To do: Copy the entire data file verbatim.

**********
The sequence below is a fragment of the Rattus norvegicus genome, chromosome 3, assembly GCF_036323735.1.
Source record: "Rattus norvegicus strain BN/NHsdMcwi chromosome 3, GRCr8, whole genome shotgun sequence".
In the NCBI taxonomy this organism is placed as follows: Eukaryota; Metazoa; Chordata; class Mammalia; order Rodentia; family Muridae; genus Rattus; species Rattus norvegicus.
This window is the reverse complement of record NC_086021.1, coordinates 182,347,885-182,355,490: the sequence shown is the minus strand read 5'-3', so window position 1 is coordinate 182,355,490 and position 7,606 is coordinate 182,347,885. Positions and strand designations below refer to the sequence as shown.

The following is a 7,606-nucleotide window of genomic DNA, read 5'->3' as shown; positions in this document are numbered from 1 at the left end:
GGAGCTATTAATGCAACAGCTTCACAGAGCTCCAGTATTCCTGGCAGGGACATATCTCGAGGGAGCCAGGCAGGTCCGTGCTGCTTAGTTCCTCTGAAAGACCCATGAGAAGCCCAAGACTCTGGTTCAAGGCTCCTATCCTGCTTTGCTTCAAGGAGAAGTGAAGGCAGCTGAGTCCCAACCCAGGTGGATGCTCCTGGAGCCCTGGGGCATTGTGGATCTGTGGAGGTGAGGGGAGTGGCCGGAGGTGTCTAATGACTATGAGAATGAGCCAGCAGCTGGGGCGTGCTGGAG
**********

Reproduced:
The sequence below is a fragment of the Rattus norvegicus genome, chromosome 3, assembly GCF_036323735.1.
Source record: "Rattus norvegicus strain BN/NHsdMcwi chromosome 3, GRCr8, whole genome shotgun sequence".
In the NCBI taxonomy this organism is placed as follows: Eukaryota; Metazoa; Chordata; class Mammalia; order Rodentia; family Muridae; genus Rattus; species Rattus norvegicus.
This window is the reverse complement of record NC_086021.1, coordinates 182,347,885-182,355,490: the sequence shown is the minus strand read 5'-3', so window position 1 is coordinate 182,355,490 and position 7,606 is coordinate 182,347,885. Positions and strand designations below refer to the sequence as shown.

The following is a 7,606-nucleotide window of genomic DNA, read 5'->3' as shown; positions in this document are numbered from 1 at the left end:
GGAGCTATTAATGCAACAGCTTCACAGAGCTCCAGTATTCCTGGCAGGGACATATCTCGAGGGAGCCAGGCAGGTCCGTGCTGCTTAGTTCCTCTGAAAGACCCATGAGAAGCCCAAGACTCTGGTTCAAGGCTCCTATCCTGCTTTGCTTCAAGGAGAAGTGAAGGCAGCTGAGTCCCAACCCAGGTGGATGCTCCTGGAGCCCTGGGGCATTGTGGATCTGTGGAGGTGAGGGGAGTGGCCGGAGGTGTCTAATGACTATGAGAATGAGCCAGCAGCTGGGGCGTGCTGGAG